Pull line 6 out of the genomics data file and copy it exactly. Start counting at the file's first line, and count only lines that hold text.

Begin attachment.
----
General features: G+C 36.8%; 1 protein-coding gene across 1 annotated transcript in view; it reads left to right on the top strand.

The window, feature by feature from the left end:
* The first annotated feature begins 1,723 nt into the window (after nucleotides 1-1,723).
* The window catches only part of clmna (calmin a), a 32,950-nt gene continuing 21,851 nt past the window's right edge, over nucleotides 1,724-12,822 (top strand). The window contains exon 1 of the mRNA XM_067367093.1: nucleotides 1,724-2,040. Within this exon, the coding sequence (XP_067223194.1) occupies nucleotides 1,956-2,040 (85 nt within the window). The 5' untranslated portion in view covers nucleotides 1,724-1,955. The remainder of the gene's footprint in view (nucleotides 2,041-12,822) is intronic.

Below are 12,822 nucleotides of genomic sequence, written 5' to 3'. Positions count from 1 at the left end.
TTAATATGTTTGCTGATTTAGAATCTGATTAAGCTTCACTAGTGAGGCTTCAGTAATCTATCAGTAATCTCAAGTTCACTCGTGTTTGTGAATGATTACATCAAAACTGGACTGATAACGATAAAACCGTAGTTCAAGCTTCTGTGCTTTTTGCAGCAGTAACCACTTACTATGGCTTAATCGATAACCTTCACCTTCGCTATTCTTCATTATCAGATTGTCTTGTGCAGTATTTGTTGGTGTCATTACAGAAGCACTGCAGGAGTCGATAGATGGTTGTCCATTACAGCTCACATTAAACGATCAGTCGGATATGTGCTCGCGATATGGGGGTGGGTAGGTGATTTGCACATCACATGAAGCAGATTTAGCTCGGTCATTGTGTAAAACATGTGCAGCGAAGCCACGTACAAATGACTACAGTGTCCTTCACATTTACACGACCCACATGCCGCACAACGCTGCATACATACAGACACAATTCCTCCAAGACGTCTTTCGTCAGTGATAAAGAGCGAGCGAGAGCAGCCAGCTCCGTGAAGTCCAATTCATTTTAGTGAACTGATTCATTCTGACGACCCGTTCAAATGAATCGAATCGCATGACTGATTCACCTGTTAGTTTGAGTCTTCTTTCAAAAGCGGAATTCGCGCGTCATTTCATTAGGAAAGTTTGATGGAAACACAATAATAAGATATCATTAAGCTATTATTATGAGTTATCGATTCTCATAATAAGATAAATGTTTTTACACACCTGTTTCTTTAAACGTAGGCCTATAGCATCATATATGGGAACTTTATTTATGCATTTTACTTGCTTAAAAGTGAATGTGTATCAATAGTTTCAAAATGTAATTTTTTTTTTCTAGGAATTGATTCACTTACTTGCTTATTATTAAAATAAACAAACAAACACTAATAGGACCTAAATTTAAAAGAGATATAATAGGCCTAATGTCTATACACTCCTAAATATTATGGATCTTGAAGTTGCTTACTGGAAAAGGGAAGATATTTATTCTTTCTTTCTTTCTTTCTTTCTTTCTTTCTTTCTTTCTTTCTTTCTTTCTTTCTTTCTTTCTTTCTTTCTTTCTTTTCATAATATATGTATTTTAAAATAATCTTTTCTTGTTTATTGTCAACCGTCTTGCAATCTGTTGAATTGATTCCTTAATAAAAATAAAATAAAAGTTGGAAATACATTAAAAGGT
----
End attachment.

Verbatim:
TTAATATGTTTGCTGATTTAGAATCTGATTAAGCTTCACTAGTGAGGCTTCAGTAATCTATCAGTAATCTCAAGTTCACTCGTGTTTGTGAATGATTACATCAAAACTGGACTGATAACGATAAAACCGTAGTTCAAGCTTCTGTGCTTTTTGCAGCAGTAACCACTTACTATGGCTTAATCGATAACCTTCACCTTCGCTATTCTTCATTATCAGATTGTCTTGTGCAGTATTTGTTGGTGTCATTACAGAAGCACTGCAGGAGTCGATAGATGGTTGTCCATTACAGCTCACATTAAACGATCAGTCGGATATGTGCTCGCGATATGGGGGTGGGTAGGTGATTTGCACATCACATGAAGCAGATTTAGCTCGGTCATTGTGTAAAACATGTGCAGCGAAGCCACGTACAAATGACTACAGTGTCCTTCACATTTACACGACCCACATGCCGCACAACGCTGCATACATACAGACACAATTCCTCCAAGACGTCTTTCGTCAGTGATAAAGAGCGAGCGAGAGCAGCCAGCTCCGTGAAGTCCAATTCATTTTAGTGAACTGATTCATTCTGACGACCCGTTCAAATGAATCGAATCGCATGACTGATTCACCTGTTAGTTTGAGTCTTCTTTCAAAAGCGGAATTCGCGCGTCATTTCATTAGGAAAGTTTGATGGAAACACAATAATAAGATATCATTAAGCTATTATTATGAGTTATCGATTCTCATAATAAGATAAATGTTTTTACACACCTGTTTCTTTAAACGTAGGCCTATAGCATCATATATGGGAACTTTATTTATGCATTTTACTTGCTTAAAAGTGAATGTGTATCAATAGTTTCAAAATGTAATTTTTTTTTTCTAGGAATTGATTCACTTACTTGCTTATTATTAAAATAAACAAACAAACACTAATAGGACCTAAATTTAAAAGAGATATAATAGGCCTAATGTCTATACACTCCTAAATATTATGGATCTTGAAGTTGCTTACTGGAAAAGGGAAGATATTTATTCTTTCTTTCTTTCTTTCTTTCTTTCTTTCTTTCTTTCTTTCTTTCTTTCTTTCTTTCTTTCTTTCTTTCTTTCTTTTCATAATATATGTATTTTAAAATAATCTTTTCTTGTTTATTGTCAACCGTCTTGCAATCTGTTGAATTGATTCCTTAATAAAAATAAAATAAAAGTTGGAAATACATTAAAAGGT